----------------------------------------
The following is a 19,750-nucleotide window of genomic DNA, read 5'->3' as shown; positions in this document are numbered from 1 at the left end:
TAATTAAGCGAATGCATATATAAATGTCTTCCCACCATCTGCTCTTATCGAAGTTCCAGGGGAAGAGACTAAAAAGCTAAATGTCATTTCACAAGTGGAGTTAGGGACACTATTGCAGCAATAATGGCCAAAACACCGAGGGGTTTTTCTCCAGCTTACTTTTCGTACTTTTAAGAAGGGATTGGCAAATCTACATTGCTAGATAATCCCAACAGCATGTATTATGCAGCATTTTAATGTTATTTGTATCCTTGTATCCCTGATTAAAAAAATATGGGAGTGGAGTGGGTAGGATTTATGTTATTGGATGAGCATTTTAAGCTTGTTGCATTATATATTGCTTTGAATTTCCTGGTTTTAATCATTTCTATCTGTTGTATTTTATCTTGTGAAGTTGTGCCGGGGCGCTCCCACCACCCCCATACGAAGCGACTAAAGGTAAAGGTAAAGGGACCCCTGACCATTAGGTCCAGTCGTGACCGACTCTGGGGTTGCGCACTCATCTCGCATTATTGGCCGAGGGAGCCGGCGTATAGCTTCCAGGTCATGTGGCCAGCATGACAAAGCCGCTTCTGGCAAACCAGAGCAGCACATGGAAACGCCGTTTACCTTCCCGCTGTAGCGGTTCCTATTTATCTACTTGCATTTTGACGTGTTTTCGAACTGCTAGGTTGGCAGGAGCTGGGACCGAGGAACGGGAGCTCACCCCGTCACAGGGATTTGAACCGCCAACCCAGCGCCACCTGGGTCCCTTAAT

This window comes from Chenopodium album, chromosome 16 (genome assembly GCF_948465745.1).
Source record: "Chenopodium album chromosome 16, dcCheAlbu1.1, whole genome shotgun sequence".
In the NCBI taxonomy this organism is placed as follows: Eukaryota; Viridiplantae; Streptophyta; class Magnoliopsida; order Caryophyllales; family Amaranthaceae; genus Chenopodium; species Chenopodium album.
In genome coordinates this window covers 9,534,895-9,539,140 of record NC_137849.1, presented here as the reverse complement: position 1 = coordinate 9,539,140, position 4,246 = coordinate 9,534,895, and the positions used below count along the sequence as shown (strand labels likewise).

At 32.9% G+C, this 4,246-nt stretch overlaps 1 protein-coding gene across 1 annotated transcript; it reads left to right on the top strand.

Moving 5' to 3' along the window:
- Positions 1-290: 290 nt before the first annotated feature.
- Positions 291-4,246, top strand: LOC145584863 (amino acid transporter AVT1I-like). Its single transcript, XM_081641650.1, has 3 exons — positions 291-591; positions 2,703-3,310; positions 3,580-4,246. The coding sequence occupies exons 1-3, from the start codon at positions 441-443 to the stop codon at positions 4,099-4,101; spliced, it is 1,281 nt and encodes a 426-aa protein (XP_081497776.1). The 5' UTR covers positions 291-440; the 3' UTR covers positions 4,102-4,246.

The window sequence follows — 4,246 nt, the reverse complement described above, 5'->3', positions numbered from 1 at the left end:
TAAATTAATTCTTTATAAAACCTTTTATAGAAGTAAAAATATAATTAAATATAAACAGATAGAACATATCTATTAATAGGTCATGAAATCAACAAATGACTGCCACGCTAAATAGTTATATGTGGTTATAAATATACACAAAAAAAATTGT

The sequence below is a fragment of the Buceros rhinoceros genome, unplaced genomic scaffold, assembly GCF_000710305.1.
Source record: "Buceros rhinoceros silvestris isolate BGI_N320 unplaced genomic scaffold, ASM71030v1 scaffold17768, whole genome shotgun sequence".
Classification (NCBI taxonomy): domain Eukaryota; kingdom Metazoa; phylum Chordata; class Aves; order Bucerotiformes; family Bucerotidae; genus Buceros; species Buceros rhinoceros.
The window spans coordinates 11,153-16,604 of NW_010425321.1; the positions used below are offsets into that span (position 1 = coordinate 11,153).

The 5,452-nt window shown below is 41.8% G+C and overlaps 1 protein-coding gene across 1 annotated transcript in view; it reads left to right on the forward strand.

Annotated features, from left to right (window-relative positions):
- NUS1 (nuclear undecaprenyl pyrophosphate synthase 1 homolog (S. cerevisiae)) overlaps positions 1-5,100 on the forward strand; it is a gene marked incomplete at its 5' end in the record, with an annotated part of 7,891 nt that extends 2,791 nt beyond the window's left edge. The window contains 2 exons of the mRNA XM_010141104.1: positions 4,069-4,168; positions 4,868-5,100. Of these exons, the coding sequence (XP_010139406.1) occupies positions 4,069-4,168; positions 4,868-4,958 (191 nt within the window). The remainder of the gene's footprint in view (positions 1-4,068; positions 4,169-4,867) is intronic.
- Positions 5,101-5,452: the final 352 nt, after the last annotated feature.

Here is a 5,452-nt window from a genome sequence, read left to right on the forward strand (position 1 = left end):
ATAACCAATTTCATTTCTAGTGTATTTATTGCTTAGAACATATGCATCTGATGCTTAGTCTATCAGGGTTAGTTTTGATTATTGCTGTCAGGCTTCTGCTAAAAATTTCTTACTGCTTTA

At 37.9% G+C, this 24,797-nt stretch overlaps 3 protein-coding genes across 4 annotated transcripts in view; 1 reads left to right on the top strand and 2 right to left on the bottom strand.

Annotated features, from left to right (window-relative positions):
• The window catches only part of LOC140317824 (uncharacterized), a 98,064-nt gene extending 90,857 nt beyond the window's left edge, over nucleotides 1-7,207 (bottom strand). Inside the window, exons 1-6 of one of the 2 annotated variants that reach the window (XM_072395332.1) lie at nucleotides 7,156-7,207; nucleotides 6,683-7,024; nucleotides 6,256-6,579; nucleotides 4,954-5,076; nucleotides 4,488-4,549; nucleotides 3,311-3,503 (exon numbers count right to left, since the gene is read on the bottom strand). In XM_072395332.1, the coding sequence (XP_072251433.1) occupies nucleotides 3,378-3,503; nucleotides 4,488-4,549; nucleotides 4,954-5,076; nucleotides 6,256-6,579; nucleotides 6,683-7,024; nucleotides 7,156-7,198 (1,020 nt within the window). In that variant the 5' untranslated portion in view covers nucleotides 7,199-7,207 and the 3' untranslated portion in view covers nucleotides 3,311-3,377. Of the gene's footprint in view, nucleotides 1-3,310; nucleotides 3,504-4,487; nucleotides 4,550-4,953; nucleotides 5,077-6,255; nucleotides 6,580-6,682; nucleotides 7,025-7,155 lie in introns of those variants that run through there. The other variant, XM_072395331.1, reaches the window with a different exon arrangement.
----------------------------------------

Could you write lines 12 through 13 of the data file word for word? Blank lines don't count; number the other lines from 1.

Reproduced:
TAAATTAATTCTTTATAAAACCTTTTATAGAAGTAAAAATATAATTAAATATAAACAGATAGAACATATCTATTAATAGGTCATGAAATCAACAAATGACTGCCACGCTAAATAGTTATATGTGGTTATAAATATACACAAAAAAAATTGT

The sequence below is a fragment of the Buceros rhinoceros genome, unplaced genomic scaffold, assembly GCF_000710305.1.